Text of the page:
Development and Demonstration of a Software-Defined Real-Time Control Interface for Micro Air Vehicles (Masterthesis)


Alexander Söhn

19.10.2015, 9:00, room 3945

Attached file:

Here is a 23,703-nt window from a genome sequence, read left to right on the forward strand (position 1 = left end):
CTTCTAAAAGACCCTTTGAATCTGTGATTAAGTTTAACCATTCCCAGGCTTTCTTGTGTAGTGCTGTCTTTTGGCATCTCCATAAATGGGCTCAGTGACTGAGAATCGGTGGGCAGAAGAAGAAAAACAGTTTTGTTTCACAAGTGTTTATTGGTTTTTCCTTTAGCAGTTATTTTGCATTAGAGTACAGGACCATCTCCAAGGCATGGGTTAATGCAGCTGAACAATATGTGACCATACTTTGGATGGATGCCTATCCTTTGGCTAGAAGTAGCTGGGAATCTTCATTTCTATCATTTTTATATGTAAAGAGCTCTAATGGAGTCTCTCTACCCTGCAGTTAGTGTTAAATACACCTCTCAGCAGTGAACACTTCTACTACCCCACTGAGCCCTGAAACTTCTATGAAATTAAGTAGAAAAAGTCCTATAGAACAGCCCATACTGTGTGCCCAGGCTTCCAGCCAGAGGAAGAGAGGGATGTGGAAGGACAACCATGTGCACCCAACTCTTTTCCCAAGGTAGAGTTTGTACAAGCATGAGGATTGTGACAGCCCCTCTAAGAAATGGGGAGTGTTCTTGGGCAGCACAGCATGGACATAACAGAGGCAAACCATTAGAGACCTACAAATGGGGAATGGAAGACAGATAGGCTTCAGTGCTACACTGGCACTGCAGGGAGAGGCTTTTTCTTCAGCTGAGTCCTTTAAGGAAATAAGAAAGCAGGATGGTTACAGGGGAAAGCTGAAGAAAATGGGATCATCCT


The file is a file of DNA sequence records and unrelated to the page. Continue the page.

The aim of this thesis was to develop a prototype of a flying platform, in which it will be possible to directly intercept and manipulate the copter’s main control loop. In order to avoid potential safety hazards, the possibility to partially and transiently enable and disable certain control actions shall be added to this platform. For example, a camera-based obstacle detection could be integrated. If the input from the remote control (RC) would lead to crashing into another drone, the RC input is disabled and a computer system takes over the control of the copter. In this thesis, the focus lies on the development of an interface that allows for manipulation of the control actions by software. In order to enable a computer that is running autonomous algorithms to control the copter, a specific interface is needed. Since autonomous algorithms include critical control tasks, this interface shall introduce as little latency as possible. There exist many suitable commercial of-the-shelf (COTS) quadrocopters, but these are lacking an interface that can be employed to connect to an embedded computer. In this thesis, a COTS quadrocopter shall be selected and fitted with an interface to an embedded computer. Firstly, requirements were derived from the desired use case. Secondly, COTS copters were evaluated and compared with respect to these requirements. After acquiring and examining the copter, various possibilities for interfacing the copter to a Zynq device were developed and discussed. Once the most suitable approach was implemented, the results were analysed. The outcome of this work is that a Zynq device is able to control the MAV. The timing requirements for the interface have been met. No additional latency, except for the delay that is inherent in the system, was introduced by the interface. Furthermore, the interface was analysed for race conditions, because these are a common problem in complex systems. It can be proven, that the interface does not introduce any race conditions. To conclude, a MAV that will serve as a testing platform for autonomous algorithms has been developed. The stability problems will be solved quickly, because the cause is already known and the timing requirements have been met. In the future, this thesis project will be ported to a bigger quadrocopter to test autonomous code on that platform.